Family metaphors and learning processes in a restaurant chain

Konstantinos Kakavelakis

Research output: Working paper/PreprintWorking paper


Previous research on Human Resource Management (HRM) in hospitality
has argued that the nature of the service encounter determines the type of
management controls deployed. So, where the service encounter is
standardized, organizations rely on external bureaucratic controls while
organizations whose service offer is customized use normative controls
given their greater reliance on front line staff for service delivery. This
argument is underpinned by the notion of “best fit” between competitive
strategies and HRM style. However, this notion is limiting because it does
not take into consideration broader sectoral issues that mediate the
relationship between service offer and types of control. This paper
addresses this limitation through a case study of a “McDonaldized”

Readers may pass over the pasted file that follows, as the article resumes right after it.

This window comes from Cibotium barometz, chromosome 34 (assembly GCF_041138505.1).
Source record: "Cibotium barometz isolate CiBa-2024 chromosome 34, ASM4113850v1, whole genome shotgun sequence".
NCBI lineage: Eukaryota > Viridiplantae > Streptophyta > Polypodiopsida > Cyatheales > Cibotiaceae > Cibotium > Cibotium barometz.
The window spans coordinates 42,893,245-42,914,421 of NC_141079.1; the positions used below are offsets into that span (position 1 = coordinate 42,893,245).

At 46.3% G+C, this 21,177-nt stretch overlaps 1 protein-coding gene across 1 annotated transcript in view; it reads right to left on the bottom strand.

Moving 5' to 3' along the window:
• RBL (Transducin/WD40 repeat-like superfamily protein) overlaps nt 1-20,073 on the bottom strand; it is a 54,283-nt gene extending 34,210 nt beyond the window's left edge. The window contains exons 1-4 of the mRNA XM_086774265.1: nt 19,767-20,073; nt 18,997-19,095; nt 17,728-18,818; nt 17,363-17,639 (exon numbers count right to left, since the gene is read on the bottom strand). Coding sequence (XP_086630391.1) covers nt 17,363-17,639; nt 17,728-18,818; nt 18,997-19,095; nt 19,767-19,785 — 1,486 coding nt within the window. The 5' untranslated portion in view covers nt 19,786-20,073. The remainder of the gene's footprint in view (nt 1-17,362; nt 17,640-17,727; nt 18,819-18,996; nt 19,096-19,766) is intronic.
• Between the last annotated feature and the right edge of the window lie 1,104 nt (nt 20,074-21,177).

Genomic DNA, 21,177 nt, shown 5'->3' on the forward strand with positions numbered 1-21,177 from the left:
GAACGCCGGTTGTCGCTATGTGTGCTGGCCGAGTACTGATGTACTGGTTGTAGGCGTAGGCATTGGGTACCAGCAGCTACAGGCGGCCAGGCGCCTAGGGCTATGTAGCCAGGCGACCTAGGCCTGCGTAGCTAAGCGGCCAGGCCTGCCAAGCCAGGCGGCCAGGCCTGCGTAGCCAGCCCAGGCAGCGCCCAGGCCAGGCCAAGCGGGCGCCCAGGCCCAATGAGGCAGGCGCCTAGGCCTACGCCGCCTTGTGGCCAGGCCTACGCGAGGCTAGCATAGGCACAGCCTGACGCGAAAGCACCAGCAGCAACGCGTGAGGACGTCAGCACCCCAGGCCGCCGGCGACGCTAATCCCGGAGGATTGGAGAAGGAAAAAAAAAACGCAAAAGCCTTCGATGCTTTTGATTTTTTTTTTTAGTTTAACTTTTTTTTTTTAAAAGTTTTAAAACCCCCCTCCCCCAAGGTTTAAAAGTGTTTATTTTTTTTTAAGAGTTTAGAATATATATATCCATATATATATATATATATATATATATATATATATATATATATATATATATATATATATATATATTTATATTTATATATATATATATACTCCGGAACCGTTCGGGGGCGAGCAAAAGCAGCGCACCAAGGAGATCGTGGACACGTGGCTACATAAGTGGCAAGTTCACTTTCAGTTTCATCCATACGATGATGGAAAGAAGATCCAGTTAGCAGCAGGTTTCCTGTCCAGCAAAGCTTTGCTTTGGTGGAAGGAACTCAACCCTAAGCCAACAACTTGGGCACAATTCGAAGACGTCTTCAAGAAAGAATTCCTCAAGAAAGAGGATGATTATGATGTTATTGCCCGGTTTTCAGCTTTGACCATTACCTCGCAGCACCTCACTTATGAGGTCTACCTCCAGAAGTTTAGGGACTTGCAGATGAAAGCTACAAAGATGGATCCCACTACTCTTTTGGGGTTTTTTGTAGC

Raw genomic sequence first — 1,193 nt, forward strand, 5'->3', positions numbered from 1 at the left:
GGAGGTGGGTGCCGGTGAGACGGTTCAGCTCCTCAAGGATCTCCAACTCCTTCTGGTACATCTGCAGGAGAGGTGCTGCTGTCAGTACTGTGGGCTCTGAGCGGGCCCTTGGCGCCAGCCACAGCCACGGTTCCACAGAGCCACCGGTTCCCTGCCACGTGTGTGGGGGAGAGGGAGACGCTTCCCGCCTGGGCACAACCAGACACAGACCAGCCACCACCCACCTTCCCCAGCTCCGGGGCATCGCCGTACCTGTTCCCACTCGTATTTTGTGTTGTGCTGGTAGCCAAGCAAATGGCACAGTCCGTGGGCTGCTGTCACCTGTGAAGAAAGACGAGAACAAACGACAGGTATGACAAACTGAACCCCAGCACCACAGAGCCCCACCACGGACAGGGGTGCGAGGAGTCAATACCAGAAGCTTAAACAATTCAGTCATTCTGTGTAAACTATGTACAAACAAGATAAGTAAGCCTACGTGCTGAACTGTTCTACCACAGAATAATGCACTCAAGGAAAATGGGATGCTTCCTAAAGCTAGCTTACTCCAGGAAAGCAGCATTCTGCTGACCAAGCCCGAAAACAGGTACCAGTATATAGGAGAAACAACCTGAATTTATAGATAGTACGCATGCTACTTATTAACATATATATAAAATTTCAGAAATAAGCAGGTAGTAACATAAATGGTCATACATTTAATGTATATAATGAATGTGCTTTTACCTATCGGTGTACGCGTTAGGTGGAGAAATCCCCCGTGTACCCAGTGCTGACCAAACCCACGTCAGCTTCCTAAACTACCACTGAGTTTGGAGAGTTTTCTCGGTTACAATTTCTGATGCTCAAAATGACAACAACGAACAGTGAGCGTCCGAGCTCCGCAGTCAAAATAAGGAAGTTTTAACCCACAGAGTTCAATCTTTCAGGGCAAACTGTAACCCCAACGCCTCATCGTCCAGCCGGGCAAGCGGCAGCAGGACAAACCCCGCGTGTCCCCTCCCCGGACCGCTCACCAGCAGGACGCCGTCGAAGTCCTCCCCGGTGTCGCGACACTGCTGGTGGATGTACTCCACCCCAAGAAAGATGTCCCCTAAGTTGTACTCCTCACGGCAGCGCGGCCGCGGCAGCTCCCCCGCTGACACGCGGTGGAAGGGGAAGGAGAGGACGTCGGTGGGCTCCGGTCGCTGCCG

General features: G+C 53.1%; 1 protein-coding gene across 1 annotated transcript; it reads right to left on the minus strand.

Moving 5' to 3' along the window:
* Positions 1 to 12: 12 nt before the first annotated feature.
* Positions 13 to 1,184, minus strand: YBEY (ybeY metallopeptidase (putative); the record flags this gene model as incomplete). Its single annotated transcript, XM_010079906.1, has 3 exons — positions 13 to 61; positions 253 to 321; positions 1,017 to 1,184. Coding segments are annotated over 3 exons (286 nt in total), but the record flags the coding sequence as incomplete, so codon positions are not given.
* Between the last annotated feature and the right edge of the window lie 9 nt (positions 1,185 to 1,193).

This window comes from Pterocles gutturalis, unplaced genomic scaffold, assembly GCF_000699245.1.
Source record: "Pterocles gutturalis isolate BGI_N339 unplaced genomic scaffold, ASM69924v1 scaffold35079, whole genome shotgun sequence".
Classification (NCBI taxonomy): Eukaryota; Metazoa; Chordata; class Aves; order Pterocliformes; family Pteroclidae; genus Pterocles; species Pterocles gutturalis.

restaurant chain in the UK. Contrary to the above argument, the evidence
shows that the company employed a family-based type of control which
aimed to address the perennial issue of high labour turnover which is
common in hospitality. The relative success of normative control in this
case is explained by the fact that it did not co-exist with other, more
militaristic forms of control as is often the case in fast-food outlets.
Original languageEnglish
PublisherCardiff University
Number of pages33
Publication statusPublished - 1 Jul 2008

Publication series

NameLearning as Work Research Paper No 18
PublisherCardiff School of Social Sciences, Cardiff University


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